Rudolph the Red-Nosed Reindeer was an immediate hit when it was first broadcast in December 1964, when your humble correspondent was still in diapers, and it quickly became traditional holiday viewing.
So it’s a bit surprising that it took Arthur Rankin and Jules Bass a dozen years to produce a followup, perhaps because they were focused on other holiday specials, some of which also went on to become perennial favorites (Santa Claus is Comin’ to Town, The Year without a Santa Claus) and several others failed to catch on.
Rudolph’s Shiny New Year picks up right where the original Rudolph left off, on the same night that that the little reindeer with the big, glowing red nose lead Santa’s sleigh on a dark, stormy night and helped save Christmas.
You’d think the poor guy could get a break after flying all around the world. You’d be wrong.
That same night, Santa gets a letter from his old friend, Father Time (voiced by Red Skelton, who also narrates), who writes that Happy, the Baby New Year, has gone missing with a week left in the old year. If he’s not found, the New Year won’t start, and it stay December 31…forever.
Santa wants to send out a search party, but who could possibly find his way in all that snow and fog? Who else? Santa tells Rudolph that “Once more, the happiness of the world’s children depends on you.” So…no pressure or anything.
And off Rudolph heads to Father Time’s Castle, the Palace of Happy New Years, and gets the scoop on why Happy ran away: Turns out the tike (who looks more than a little like Harpo Marx) has big, floppy ears and is really sensitive about them. So when everyone laughs when they see his ears, he takes off in search of friends who won’t crack up every time he takes off his hat.
Rudolph can certainly relate—everyone made fun of his shiny nose…until it came in handy for saving everyone, of course—and he speculates that nobody would let Happy join them in “any New Year’s games” (whatever those are).
Father Time tells Rudolph that Happy has probably fled to the Archipelago of Last Years, a group of islands where old years go to retire; on each island, time stands still as it had been lived by each old year.
Along the way, Rudolph also picks up allies in his search: General Ticker, whom Father Time describes as “a real clockwork soldier”; a camel named The Great Quarter Past Five; Big Ben, a whale who carries Rudolph and friends from island to island; One Million B.C., a very chatty caveman; Old Sir 1023, a knight from the days when fairy tales really happened; and 1776, a Benjamin Franklin lookalike who tells Happy that his friends call him “Sev.”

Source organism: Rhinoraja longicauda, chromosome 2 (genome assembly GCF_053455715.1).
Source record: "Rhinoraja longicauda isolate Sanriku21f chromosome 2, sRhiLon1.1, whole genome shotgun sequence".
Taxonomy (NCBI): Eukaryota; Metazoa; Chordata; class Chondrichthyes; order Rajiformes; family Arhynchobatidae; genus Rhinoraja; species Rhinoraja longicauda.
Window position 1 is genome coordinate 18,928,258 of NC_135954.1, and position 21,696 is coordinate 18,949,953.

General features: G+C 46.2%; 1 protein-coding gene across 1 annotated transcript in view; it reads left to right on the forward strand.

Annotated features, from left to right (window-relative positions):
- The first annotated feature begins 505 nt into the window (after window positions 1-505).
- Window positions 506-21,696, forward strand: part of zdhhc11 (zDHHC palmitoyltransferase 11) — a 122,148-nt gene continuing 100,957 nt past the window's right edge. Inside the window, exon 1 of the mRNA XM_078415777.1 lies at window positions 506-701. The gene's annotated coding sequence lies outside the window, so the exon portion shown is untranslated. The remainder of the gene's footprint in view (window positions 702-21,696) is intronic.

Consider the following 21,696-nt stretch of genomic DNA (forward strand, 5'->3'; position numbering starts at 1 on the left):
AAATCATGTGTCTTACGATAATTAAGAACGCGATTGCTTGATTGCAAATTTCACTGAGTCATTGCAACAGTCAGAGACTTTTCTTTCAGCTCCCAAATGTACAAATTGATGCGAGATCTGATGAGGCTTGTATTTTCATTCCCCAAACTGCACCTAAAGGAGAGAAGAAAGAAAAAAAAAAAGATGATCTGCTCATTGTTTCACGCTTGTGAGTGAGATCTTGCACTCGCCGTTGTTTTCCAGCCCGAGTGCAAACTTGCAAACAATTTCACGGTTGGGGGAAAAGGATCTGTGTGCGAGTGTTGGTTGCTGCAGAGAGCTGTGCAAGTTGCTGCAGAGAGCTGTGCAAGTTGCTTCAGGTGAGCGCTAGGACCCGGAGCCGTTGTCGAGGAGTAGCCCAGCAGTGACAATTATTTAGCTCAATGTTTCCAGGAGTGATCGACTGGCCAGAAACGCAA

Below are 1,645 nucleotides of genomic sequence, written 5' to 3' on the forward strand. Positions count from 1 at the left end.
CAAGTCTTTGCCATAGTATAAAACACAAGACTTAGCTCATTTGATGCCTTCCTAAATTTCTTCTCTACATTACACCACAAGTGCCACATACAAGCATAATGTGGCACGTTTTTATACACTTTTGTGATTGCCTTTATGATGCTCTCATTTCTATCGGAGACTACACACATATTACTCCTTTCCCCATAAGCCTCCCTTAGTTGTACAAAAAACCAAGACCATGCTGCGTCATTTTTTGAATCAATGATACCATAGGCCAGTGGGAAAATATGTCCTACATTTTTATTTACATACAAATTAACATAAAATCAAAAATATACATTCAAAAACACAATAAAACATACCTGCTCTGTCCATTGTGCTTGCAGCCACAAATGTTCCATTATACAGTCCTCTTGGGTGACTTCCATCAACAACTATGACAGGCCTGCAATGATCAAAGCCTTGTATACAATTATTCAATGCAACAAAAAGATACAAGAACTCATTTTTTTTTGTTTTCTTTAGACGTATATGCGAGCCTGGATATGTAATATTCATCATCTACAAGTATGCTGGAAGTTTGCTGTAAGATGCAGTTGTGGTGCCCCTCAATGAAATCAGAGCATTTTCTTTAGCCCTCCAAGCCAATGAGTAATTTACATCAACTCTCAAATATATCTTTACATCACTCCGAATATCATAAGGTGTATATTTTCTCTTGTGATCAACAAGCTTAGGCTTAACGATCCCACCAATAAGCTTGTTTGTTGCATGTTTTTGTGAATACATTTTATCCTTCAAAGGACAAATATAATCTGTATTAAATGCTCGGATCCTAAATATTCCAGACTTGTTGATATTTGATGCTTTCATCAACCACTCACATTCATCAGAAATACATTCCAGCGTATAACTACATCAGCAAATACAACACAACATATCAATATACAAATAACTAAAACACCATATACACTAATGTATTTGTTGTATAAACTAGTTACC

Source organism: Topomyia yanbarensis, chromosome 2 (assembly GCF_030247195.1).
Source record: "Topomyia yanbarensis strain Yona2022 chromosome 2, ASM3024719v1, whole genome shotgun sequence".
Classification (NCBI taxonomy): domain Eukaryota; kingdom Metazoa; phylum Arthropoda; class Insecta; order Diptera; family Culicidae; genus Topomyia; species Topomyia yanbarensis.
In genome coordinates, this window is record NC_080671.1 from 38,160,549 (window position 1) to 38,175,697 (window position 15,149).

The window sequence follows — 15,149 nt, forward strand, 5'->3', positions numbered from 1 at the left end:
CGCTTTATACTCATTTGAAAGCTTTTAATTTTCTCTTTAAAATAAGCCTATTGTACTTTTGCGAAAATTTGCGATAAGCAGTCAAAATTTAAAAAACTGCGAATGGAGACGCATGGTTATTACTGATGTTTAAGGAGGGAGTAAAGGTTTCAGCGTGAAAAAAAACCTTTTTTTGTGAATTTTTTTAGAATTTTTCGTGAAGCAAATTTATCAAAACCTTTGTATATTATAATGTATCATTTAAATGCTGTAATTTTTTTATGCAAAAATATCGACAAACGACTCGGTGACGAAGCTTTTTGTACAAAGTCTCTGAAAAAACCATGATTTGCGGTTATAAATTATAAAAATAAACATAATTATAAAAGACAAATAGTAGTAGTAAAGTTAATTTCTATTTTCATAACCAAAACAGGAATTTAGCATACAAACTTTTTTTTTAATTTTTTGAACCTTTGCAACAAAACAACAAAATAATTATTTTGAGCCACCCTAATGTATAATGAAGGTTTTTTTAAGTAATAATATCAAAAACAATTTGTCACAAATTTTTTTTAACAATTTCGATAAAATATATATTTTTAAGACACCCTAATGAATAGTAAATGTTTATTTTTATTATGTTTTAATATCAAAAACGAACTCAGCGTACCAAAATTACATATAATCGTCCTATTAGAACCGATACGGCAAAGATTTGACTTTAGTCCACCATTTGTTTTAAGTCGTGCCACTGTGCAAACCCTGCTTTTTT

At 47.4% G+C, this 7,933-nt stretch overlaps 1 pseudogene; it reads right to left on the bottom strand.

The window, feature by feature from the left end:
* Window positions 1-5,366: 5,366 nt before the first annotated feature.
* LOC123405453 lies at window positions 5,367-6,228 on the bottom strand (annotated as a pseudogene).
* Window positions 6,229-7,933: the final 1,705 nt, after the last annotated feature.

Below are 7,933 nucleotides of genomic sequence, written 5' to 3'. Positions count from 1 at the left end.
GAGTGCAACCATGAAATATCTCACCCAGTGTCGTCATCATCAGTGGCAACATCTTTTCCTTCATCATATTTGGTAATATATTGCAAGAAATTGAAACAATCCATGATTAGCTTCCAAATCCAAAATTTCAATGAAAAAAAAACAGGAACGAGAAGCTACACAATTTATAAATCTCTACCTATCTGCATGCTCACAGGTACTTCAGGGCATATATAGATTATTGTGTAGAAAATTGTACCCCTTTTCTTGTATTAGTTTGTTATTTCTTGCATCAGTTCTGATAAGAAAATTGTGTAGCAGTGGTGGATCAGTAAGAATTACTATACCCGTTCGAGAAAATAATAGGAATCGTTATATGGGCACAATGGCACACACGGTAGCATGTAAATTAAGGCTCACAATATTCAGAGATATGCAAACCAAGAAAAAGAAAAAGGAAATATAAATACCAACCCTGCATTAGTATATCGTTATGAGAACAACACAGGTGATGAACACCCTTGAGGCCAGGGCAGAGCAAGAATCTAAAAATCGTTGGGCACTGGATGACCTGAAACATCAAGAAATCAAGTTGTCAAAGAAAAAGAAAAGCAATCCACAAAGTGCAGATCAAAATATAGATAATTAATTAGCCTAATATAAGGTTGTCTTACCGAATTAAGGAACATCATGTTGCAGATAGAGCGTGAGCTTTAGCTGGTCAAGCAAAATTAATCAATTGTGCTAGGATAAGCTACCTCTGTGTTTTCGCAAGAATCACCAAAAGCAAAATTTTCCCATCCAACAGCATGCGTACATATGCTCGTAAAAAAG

All the while, Rudolph and friends are menaced by Eon the Terrible, a vulture who wants to keep the New Year from happening so he can live forever and thus is also hunting for Happy.
Throughout Shiny New Year, there’s an odd preoccupation with abbreviated names: Rudolph asks The Great Quarter Past Five, “May I call you Quart for short?” “I’d rather you didn’t, if it’s all the same to you,” the dour camel replies. One Million B.C. insists on being called “O.M.,” and Big Ben calls Rudolph “Rudy” (how he knows who Rudolph is before he’s actually introduced himself is anyone’s guess).
If only the rest of Shiny New Year had been so interested in brevity.
The songs, with music and lyrics by Johnny Marks (who handled the same duties on the original Rudolph) are all catchy, the stop-motion animation retains its charm, and the familiar voice cast (Morey Amsterdam as O.M., Frank Gorshin as 1023, Harold Peary as Big Ben and Paul Frees in several roles) lend a comfort level to the proceedings.
Unfortunately, the script by Romeo Muller (who, like Marks, also did the same in the original) feels badly padded, with the same scenario playing out over and over again—Rudolph and friends very nearly find and rescue Happy, only to see the baby get away from them. Happy is even tricked more than once into taking a lift from Eon, who flies with the baby New Year to his desolate island for a final showdown.
There’s also the matter of Skelton, who handles the narration duties fine and even does triple duty as the voice of a baby bear, but struggles when he has to sing—and he sings several times (including a reprise of Rudolph’s theme song during a flashback sequence). He just doesn’t have the strength of voice that Burl Ives displayed in the original.
Rudolph’s Shiny New Year might have been fine as a half-hour special. However, at a full hour in length and saddled with a conclusion so ridiculously simple (if well intentioned) that it tries the patience of even the most nostalgic viewer, leaving the impression that the search for Happy was really much ado about nothing.
Rudolph’s nose may indeed be shiny, but Rudolph’s Shiny New Year is, unfortunately, dull.